Deploying Django app on Ubuntu at digitalocean + SSL certificate 🇬🇧

Xiaoou Wang

It can be quite frustrating/challenging for django newbies to deploy their app because a bunch of new concepts should be known in order to play the game with confidence. This tutorial gives you all the basics and further reference. The structure of the project can be seen in the following screenshot: the project my_blog is itself located in the blog folder.

Deployment in a nutshell

You need

  • a web server (often Nginx or apache) to handle http requests

  • an application server called gunicorn to serve your django app (the middle layer)

  • a django app

  • a database management system (often mysql or postgresql) to store information.

  • sometimes a firewall system to block some requests

Step by step

A server/droplet on digitalocean with often a Linux system as Ubuntu

Note, some tutorials said that a password would be sent to your email. This is outdated, remember, for an easy start, to choose the password method and set your password as follows. The 5$ plan is largely sufficient for personal use.

A regular user with some root privileges

For our purpose you just need the following steps:

First connect to the server using ssh, on Mac you are good to go already on Windows you can use PuTTy, see the reference


ssh root@your_server_ip

The server ip can be seen here

Then add a regular user with root privileges


adduser sammy # add a user
usermod -aG sudo sammy # give sammy root privileges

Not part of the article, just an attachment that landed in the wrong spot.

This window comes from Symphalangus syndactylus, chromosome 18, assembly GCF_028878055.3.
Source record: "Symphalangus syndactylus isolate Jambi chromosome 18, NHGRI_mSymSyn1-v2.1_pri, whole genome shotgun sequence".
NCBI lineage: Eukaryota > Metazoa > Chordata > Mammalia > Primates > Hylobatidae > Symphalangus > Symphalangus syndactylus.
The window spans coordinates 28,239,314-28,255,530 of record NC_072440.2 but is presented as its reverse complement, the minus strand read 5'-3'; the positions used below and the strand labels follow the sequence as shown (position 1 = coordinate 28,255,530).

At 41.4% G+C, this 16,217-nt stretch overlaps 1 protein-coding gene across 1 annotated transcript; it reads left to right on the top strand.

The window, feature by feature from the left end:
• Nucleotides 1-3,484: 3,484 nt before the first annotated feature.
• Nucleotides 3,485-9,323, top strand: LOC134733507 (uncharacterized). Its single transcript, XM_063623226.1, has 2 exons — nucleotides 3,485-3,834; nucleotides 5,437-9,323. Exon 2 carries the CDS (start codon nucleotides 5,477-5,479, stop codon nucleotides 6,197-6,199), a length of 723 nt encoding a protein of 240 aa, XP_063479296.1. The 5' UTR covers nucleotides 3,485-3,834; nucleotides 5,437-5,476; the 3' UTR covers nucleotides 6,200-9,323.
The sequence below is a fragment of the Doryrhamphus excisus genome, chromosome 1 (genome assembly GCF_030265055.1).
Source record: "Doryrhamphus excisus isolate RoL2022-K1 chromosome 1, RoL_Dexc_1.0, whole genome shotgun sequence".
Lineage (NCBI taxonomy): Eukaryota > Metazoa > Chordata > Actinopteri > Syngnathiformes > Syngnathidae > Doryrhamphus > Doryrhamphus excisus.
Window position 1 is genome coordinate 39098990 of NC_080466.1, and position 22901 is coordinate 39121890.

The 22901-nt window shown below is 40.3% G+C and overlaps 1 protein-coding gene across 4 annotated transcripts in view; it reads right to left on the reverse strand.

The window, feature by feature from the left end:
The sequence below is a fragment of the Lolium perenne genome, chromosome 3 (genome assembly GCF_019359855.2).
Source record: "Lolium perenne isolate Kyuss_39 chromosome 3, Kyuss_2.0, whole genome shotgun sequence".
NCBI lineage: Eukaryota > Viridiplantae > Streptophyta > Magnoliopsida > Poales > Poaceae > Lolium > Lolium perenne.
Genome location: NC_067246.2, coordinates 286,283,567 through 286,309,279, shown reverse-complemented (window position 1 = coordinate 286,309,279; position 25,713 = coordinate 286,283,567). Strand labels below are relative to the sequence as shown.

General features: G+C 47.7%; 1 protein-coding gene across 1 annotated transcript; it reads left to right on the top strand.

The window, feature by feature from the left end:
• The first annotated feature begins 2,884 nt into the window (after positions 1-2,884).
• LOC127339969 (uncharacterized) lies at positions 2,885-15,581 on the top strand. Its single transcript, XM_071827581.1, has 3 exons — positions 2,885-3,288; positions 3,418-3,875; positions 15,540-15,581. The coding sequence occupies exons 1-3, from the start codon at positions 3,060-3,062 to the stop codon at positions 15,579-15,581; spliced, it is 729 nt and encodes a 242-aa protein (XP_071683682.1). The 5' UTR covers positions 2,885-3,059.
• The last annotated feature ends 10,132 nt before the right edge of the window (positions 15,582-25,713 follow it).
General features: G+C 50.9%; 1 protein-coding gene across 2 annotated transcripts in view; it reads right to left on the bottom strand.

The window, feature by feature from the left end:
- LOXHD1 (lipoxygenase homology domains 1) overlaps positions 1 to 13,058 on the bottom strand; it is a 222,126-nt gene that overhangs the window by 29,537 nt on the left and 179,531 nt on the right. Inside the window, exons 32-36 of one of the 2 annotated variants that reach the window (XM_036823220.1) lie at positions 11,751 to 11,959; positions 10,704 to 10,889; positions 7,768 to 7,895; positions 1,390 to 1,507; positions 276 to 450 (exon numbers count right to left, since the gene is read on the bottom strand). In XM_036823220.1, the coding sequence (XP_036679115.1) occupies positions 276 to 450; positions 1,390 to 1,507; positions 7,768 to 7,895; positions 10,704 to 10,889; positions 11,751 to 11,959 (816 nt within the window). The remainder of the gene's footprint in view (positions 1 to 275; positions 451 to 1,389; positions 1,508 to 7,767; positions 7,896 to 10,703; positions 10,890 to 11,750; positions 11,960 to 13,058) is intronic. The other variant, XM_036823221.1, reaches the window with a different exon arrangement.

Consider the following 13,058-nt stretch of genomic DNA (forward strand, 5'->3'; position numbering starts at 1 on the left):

Now log out and log in this regular user

ssh sammy@your_server_ip

Update apt-get to install the most recent packages

Here we install pip, postgresql (database tool) and nginx (web server). In simple terms, nginx is the server who takes http requests, another common server is apache.

sudo apt-get update
sudo apt-get install python3-pip python3-dev libpq-dev postgresql postgresql-contrib nginx

Set up the database

First log into postgresql

sudo -u postgres psql

Then create a database, user and password.

CREATE DATABASE yourproject; # replace yourproject with your database name
CREATE USER myprojectuser WITH PASSWORD 'password'; # set username and password
ALTER ROLE myprojectuser SET client_encoding TO 'utf8';
ALTER ROLE myprojectuser SET default_transaction_isolation TO 'read committed';
ALTER ROLE myprojectuser SET timezone TO 'UTC';
GRANT ALL PRIVILEGES ON DATABASE myproject TO myprojectuser;
\q # quit

Add the database setting set up in step 4 into your on your local computer

        'default': {
            'ENGINE': 'django.db.backends.sqlite3',
            'NAME': os.path.join(BASE_DIR, 'db.sqlite3'),
        'default': {
            'ENGINE': 'django.db.backends.postgresql_psycopg2',
            'NAME': 'yourdatabasename',
            'USER': 'yourdatabaseuser',
            'PASSWORD': 'yourdatabasepassword',
            'HOST': 'localhost',
            'PORT': '',

Set up a virtual environment for Python

sudo -H pip3 install --upgrade pip
sudo -H pip3 install virtualenv

Since my website’s source code is hosted on github I will use git to clone the project into the folder blog.

Run pip freeze > requirements.txt on your local computer then use pip install -r requirements.txt to install dependencies for your app. Remember to run pip install psycopg2-binary gunicorn to have these two packages in the requirements.txt.